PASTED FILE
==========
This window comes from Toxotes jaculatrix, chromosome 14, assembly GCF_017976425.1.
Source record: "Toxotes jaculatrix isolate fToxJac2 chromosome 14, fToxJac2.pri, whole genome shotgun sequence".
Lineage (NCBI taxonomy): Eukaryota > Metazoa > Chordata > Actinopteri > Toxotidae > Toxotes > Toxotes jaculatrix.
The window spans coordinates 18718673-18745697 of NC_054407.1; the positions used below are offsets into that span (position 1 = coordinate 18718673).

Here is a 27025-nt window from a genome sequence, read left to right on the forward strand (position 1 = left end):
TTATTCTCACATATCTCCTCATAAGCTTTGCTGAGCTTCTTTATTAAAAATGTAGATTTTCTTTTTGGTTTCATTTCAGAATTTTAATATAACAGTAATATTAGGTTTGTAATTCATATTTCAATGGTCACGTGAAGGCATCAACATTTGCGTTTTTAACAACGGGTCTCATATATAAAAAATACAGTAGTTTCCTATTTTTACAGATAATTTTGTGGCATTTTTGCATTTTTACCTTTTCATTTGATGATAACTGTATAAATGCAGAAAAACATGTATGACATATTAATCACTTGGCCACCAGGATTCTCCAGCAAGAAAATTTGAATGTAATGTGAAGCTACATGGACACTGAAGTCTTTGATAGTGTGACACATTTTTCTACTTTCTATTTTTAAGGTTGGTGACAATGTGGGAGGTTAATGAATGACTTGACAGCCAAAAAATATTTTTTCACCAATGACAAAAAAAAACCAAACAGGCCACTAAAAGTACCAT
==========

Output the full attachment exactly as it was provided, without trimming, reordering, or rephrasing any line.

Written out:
This window comes from Toxotes jaculatrix, chromosome 14, assembly GCF_017976425.1.
Source record: "Toxotes jaculatrix isolate fToxJac2 chromosome 14, fToxJac2.pri, whole genome shotgun sequence".
Lineage (NCBI taxonomy): Eukaryota > Metazoa > Chordata > Actinopteri > Toxotidae > Toxotes > Toxotes jaculatrix.
The window spans coordinates 18718673-18745697 of NC_054407.1; the positions used below are offsets into that span (position 1 = coordinate 18718673).

Here is a 27025-nt window from a genome sequence, read left to right on the forward strand (position 1 = left end):
TTATTCTCACATATCTCCTCATAAGCTTTGCTGAGCTTCTTTATTAAAAATGTAGATTTTCTTTTTGGTTTCATTTCAGAATTTTAATATAACAGTAATATTAGGTTTGTAATTCATATTTCAATGGTCACGTGAAGGCATCAACATTTGCGTTTTTAACAACGGGTCTCATATATAAAAAATACAGTAGTTTCCTATTTTTACAGATAATTTTGTGGCATTTTTGCATTTTTACCTTTTCATTTGATGATAACTGTATAAATGCAGAAAAACATGTATGACATATTAATCACTTGGCCACCAGGATTCTCCAGCAAGAAAATTTGAATGTAATGTGAAGCTACATGGACACTGAAGTCTTTGATAGTGTGACACATTTTTCTACTTTCTATTTTTAAGGTTGGTGACAATGTGGGAGGTTAATGAATGACTTGACAGCCAAAAAATATTTTTTCACCAATGACAAAAAAAAACCAAACAGGCCACTAAAAGTACCAT